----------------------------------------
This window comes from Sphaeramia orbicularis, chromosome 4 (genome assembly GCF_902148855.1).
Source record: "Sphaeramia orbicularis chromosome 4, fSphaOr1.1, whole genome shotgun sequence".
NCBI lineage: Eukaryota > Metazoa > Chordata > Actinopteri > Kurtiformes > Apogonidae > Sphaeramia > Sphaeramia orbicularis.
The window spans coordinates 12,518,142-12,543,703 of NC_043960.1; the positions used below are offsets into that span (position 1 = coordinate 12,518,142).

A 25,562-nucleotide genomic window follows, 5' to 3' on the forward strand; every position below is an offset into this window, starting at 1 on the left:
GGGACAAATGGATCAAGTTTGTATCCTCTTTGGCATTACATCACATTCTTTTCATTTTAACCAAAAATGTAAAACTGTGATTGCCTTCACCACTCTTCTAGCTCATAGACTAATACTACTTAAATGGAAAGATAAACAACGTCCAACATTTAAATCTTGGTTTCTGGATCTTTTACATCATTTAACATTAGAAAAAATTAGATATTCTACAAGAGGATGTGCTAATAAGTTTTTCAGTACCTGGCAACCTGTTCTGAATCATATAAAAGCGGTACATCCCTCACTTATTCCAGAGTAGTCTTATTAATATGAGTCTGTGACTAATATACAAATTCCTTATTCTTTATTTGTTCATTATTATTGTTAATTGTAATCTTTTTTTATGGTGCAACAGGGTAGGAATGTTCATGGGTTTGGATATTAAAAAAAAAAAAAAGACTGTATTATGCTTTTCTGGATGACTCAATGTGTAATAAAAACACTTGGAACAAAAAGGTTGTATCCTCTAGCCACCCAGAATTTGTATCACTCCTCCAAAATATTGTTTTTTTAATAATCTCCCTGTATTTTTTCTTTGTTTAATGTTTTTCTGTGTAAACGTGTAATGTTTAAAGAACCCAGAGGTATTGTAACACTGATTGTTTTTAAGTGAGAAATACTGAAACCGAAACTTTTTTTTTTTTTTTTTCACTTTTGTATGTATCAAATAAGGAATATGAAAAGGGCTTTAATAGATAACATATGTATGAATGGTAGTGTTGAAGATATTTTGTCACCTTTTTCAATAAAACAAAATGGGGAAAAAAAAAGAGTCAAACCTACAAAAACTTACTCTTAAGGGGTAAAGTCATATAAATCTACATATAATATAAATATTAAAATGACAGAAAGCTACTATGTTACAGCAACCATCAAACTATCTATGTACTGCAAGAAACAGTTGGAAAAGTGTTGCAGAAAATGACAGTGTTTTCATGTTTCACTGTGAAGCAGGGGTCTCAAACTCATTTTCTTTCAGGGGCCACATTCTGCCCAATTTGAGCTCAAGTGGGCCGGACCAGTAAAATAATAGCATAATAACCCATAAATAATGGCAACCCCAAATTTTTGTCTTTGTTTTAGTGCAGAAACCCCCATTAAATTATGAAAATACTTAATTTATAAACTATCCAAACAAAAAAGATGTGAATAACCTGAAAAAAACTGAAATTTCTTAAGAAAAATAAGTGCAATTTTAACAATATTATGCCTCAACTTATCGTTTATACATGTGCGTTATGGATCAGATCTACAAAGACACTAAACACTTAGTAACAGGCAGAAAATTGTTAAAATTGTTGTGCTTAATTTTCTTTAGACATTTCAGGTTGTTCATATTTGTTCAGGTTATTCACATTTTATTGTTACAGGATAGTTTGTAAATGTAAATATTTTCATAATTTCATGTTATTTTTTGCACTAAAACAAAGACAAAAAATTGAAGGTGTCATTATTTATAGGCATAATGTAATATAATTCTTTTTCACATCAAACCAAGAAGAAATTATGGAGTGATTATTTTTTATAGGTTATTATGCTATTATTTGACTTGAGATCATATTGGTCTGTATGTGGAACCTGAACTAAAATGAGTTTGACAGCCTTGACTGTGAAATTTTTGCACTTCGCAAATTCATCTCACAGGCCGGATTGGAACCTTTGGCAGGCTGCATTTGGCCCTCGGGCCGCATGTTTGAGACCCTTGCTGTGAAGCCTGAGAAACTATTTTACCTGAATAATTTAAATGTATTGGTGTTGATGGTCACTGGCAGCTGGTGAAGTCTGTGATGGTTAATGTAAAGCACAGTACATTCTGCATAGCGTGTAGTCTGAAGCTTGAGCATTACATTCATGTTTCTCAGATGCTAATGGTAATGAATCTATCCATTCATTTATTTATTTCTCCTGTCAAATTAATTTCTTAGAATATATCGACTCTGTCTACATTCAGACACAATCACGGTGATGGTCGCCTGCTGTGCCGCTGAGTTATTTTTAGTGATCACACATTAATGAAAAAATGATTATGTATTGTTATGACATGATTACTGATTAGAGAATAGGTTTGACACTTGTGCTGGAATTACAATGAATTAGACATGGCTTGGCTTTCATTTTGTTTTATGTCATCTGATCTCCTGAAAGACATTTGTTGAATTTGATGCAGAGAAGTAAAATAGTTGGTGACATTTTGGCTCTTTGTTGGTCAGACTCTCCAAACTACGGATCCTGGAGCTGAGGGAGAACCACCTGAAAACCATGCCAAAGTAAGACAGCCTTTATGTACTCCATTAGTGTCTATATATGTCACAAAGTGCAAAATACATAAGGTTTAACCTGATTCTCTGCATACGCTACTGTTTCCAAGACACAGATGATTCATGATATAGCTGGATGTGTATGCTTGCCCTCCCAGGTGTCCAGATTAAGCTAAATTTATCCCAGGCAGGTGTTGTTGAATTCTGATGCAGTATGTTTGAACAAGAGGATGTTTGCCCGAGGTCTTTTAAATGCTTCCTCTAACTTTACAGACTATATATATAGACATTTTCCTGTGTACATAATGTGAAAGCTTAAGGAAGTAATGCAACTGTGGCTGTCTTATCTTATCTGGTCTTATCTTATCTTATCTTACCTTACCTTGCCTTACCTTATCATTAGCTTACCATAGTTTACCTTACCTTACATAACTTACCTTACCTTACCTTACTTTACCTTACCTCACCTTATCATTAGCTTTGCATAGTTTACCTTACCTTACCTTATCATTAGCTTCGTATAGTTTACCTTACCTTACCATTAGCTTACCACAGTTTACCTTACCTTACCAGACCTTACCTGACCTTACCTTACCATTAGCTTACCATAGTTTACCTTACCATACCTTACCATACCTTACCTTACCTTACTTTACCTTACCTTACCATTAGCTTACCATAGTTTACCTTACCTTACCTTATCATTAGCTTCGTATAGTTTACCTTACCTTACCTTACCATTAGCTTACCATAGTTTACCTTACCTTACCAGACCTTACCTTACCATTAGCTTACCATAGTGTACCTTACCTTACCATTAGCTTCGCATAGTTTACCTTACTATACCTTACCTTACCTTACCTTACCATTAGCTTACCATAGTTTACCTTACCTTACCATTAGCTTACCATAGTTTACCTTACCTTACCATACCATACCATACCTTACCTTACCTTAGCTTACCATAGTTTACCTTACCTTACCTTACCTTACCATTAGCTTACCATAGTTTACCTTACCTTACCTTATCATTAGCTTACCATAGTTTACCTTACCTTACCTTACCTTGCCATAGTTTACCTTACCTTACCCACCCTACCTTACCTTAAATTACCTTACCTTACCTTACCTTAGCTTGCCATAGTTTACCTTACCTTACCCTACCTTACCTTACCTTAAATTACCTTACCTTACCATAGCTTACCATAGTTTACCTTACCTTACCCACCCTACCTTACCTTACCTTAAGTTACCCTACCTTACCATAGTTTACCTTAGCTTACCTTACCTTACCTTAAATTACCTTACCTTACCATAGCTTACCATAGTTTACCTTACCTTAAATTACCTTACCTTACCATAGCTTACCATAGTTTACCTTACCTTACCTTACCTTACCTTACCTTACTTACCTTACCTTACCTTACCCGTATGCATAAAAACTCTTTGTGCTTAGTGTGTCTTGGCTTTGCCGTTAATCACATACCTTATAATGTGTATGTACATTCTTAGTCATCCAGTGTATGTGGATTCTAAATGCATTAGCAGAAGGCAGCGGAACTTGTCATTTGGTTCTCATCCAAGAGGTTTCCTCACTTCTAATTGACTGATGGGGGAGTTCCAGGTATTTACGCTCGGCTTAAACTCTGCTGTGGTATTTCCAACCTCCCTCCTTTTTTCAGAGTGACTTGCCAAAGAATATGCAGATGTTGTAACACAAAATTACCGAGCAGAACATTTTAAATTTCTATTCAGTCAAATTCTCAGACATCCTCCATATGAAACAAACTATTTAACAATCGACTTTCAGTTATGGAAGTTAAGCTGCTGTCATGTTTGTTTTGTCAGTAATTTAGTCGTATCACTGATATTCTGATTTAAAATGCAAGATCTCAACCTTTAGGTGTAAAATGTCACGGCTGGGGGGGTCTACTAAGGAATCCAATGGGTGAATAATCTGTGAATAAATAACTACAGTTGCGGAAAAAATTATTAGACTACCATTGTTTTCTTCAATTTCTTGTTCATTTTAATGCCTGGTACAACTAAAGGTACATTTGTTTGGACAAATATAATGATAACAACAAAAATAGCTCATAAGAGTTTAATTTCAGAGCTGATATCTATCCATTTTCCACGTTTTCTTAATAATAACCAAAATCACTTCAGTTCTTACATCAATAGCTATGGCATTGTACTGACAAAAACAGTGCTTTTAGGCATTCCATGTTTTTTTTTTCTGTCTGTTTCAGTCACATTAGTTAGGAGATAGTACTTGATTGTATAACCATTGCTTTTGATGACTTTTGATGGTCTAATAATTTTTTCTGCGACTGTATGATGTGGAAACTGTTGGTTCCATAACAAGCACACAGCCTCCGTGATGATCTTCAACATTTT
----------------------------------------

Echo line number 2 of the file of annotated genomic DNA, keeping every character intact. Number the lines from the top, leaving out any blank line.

Source record: "Sphaeramia orbicularis chromosome 4, fSphaOr1.1, whole genome shotgun sequence".